Page Count: 73
Publication Date: 2014
Summary: Jim Reese is a South Dakota college professor who also teaches at the local prison. His witty insights about these particular events come across in this volume of poetry.
Recommended: Yes. I love poetry and I found myself rereading particular lines because they captured a particular feeling or moment so perfectly. I especially enjoyed the poems about Yankton.
Watch Out For: The speaker in some of the poems is stereotypically male so some of the poems come across as a bit sexist.
Noteworthy Excerpts: “At the head of the line, buying a twelve of Pabst,/ a hairy, overweight man with a plumber-crack/ and a t-shirt two sizes too small/ drops a quarter on the ground.” “And on the eyelids of one man there are two tattoos that read – GAME OVER”
Written by Amy Guglielmo and Jacqueline Tourville
Illustrated by Brigette Barrager
I don’t normally review children’s books on this blog unless they are exceptional. When my 6-year-old daughter and I read this book, we both agreed it was the best book we had read together in quite a while.
This is the story of Mary Blair. Mary worked for the Walt Disney Company during the Great Depression. She loved bright, vibrant colors, but the men around her thought children only wanted black-and-white cartoons. She eventually became so frustrated that she left the company to pursue other things, but Walt Disney himself called her on the phone one day because he felt she was just the person for a special project he had in mind – one that involved many fantastic colors.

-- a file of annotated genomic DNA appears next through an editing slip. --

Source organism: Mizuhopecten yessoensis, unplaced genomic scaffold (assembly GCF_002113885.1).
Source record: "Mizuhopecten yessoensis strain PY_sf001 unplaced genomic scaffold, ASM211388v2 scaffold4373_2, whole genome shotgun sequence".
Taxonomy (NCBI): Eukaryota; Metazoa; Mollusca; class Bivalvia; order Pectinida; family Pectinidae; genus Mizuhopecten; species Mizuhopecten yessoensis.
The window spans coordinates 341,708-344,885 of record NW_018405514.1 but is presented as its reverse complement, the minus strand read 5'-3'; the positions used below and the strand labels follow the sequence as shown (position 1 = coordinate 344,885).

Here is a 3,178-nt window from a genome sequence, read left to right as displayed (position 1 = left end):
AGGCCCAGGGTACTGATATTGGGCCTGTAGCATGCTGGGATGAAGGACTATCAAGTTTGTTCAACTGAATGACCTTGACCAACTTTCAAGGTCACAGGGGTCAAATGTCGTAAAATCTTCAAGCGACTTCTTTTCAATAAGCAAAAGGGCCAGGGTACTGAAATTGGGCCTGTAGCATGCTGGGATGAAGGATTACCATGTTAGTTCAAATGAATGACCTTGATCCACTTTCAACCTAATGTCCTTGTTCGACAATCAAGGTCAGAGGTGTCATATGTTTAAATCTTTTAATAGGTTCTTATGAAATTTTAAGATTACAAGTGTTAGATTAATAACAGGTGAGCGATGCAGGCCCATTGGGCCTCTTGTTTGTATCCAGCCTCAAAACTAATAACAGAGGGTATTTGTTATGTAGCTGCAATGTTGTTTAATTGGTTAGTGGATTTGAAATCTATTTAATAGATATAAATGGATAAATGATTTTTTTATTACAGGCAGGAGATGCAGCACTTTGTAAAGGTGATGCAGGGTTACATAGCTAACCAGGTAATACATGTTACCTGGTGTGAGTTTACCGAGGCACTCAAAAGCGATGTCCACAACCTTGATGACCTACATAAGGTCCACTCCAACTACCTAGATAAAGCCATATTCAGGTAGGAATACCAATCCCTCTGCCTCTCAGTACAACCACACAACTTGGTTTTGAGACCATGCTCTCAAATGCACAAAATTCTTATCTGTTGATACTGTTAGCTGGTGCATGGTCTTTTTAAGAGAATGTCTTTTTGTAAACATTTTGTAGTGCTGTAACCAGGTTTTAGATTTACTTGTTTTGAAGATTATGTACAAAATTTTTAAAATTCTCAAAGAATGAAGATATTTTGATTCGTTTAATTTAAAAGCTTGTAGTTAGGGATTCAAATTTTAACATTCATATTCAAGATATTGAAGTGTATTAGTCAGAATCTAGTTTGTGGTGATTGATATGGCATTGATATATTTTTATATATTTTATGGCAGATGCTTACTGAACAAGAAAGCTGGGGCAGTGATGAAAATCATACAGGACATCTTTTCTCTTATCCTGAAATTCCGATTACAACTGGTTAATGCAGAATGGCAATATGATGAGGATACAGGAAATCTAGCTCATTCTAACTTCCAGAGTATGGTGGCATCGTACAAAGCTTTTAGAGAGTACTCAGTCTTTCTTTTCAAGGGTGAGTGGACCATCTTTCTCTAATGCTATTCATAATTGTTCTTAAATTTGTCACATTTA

We loved this story about never giving up on your dreams, embracing the things you are passionate about, and shooting for the sky, but the illustrations really make the book. Two thumbs up, all the way around.
Page Count: 180
Publication Date: 1925
Summary: The classic American love story. Jay Gatsby has built the perfect life for himself except for one thing – he is watching his beloved from afar. This book has something for everyone – love, betrayal, murder, crime, money and fantastic parties.
Recommended: YES. At almost one hundred years old, this book still has a modern feel and you will find yourself rooting for Gatsby until the very end.
Watch Out For: There are a few instances of racism due to the time period in which the book was written.
Noteworthy Excerpts: “She got up slowly, raising her eyebrows at me in astonishment, and followed the butler toward the house. I noticed that she wore her evening-dress, all her dresses, like sports clothes – there was a jauntiness about her movements as if she had first learned to walk upon golf courses on clean, crisp mornings.” “It was all going by too fast now for his blurred eyes and he knew that he had lost that part of it, the freshest and the best, forever.”
Authors: Rick Smith & Grace Dearborn
Page Count: 325
Publication Date: 2016
Summary: Using the fictional teachers Mrs. Allgood (a teacher who manages her class effectively and well) and Mrs. Meanswell (a teacher who struggles to manage her class at all), the authors give specific tips and ideas for teachers to about how to run their classrooms. The book is aimed at beginning teachers but could be helpful for anyone with classroom management problems. Topics range from assuming the best about students and learning how to say “no” to how to teach procedures and what to do when consequences don’t work.
Recommended: Yes. I feel like this is one of those books a teacher could reference over and over again. Ideas are broken down into specific and easy-to-implement steps and there are online resources associated with the book.
Watch Out For: No problems here.